Filled with the Spirit

Joseph Priestley finds it impossible to conceive of the Holy Spirit as a person, given that believers are said to be 'filled,' 'baptized,' etc., by Him:

"Also, the figurative language in which the Holy Spirit and his operations are sometimes described by them, is inconsistent with the idea of his being a separate person; as being baptized with the spirit, being filled with the spirit, quenching the spirit, &c., in all which the idea is evidently that of a power, and not that of a person." (Joseph Priestley, A History of the Corruptions of Christianity, Part One, A History of Opinions Relating to Jesus Christ, Section VII, p. 58).

But similar things are said of Jesus Christ, whom no one has ever doubted is a person. He fills all things: "(Now that he ascended, what is it but that he also descended first into the lower parts of the earth? He that descended is the same also that ascended up far above all heavens, that he might fill all things.)" (Ephesians 4:9-10); believers are baptized into Him: "For as many of you as have been baptized into Christ have put on Christ." (Galatians 3:27).:



Thomas Jefferson

The most famous attendee who warmed a pew in Joseph Priestley's Philadelphia church was Thomas Jefferson, at that time Vice President of the United States. Later elected the third President of the United States, Jefferson seems to have absorbed Priestley's lessons well. He did go further than his teacher, however; Jefferson was willing to admit that the Bible, taken as a whole, does not teach Unitarianiam. He was particularly angry at Paul. The Unitarians of a later era would follow Jefferson's lead in making these admissions, so that at present and indeed for a very long time, no one could ever describe the Unitarian-Universalists as 'Bible-believing:'


Three of Six The Problem
Sister Heresy Then and Now
The Face of God Church Government
All Paths He Says
Mary in the Koran Post-Modernism
David Barton Et Tu
Desire of Nations Restoration

Thomas Jefferson
Letter to Benjamin Waterhouse


Draft Board

Historian David Barton has written a controversial revisionist account of Thomas Jefferson called 'The Jefferson Lies.' What David Barton does is best categorized as 'special pleading;' this is bad to be sure, but into the same category of historical literature fall many eminent persons who have laid the foundations for entire fields, like Joseph Priestley, Thomas Jefferson's sometime pastor. This gentleman wrote a History of the Corruptions of Christianity which provided the framework for secular Jesus-study ever since. And his methodology makes David Barton seem a prince among historians. Socianian Unitarians,— those who deny the deity and pre-existence of Jesus Christ,— are present in the early church era, though quite sparse; for instance there is Theodotus the tanner, of whom it is said,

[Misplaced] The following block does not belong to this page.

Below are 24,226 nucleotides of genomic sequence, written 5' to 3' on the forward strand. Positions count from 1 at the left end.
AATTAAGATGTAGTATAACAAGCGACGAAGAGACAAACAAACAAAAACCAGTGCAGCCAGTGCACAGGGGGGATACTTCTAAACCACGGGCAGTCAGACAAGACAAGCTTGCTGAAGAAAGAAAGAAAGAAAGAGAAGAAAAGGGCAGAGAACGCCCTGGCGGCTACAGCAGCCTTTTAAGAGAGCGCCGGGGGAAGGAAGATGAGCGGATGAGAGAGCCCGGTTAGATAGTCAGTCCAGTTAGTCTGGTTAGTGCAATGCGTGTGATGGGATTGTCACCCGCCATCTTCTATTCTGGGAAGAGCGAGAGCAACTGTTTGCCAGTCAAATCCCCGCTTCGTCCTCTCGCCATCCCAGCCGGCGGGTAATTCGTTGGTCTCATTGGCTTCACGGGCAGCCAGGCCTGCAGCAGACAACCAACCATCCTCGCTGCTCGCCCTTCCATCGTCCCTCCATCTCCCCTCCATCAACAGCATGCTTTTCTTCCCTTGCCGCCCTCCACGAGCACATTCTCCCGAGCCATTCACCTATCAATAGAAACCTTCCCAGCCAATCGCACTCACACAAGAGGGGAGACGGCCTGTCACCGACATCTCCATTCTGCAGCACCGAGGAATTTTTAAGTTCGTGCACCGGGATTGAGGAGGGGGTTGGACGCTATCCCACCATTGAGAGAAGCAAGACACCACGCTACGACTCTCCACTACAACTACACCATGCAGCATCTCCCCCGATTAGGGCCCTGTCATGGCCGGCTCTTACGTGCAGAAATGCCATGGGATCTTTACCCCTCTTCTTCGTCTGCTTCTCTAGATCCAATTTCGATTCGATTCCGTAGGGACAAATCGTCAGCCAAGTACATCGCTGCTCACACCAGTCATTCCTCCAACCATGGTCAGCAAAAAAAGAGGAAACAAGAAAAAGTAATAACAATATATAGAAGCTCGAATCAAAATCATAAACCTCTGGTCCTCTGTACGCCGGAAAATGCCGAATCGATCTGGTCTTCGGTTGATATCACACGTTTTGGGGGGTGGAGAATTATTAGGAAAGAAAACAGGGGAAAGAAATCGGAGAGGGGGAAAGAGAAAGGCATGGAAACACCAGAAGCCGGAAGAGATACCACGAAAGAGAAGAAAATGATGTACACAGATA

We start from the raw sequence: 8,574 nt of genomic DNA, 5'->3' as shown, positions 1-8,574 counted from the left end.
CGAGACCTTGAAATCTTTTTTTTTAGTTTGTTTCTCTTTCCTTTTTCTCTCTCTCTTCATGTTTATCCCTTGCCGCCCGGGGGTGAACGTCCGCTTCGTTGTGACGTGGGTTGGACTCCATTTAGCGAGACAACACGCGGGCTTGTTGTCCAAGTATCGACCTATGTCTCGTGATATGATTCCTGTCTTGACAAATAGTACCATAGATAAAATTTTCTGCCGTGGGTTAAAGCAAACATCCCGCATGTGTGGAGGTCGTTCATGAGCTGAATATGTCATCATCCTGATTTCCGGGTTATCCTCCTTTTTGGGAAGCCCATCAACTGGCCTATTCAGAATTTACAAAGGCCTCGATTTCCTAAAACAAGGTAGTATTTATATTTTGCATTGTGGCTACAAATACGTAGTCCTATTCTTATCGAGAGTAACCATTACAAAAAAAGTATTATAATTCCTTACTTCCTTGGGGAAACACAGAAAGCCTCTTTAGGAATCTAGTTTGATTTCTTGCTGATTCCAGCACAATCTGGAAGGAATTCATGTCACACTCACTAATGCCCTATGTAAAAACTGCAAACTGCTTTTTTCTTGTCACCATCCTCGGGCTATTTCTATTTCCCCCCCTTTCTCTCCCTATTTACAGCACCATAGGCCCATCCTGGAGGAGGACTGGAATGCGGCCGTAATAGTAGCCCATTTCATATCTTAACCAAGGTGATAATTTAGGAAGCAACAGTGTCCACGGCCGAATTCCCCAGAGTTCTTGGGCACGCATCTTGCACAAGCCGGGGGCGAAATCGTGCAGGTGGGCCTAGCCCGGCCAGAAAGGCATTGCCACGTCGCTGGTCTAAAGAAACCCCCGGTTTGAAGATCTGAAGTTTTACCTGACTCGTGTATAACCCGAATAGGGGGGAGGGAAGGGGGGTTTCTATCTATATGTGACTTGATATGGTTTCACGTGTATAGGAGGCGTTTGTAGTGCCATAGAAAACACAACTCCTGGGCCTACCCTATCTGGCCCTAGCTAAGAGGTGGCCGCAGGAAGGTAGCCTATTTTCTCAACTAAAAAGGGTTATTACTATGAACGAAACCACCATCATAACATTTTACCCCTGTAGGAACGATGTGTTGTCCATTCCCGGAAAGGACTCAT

"(According to this, Theodotus maintains) that Jesus was a (mere) man, born of a virgin, according to the counsel of the Father, and that after he had lived promiscuously with all men, and had become pre-eminently religious, he subsequently at his baptism in Jordan received Christ, who came from above and descended (upon him) in form of a dove. And this was the reason, (according to Theodotus,) why (miraculous) powers did not operate within him prior to the manifestation in him of that Spirit which descended, (and) which proclaims him to be the Christ." (Hippolytus, Refutation of All Heresies, Book 7, Chapter 23).

 But this will not do, Joseph Priestley wants in understood that the entire early church, not just a few individuals, was Unitarian; and so adherents of an entirely different heresy are dragooned into the ranks, the Modalists. These men were actually Socinians, you see; it is only the calumnies of Tertullian and others that has ever misclassified them into their own distinct group: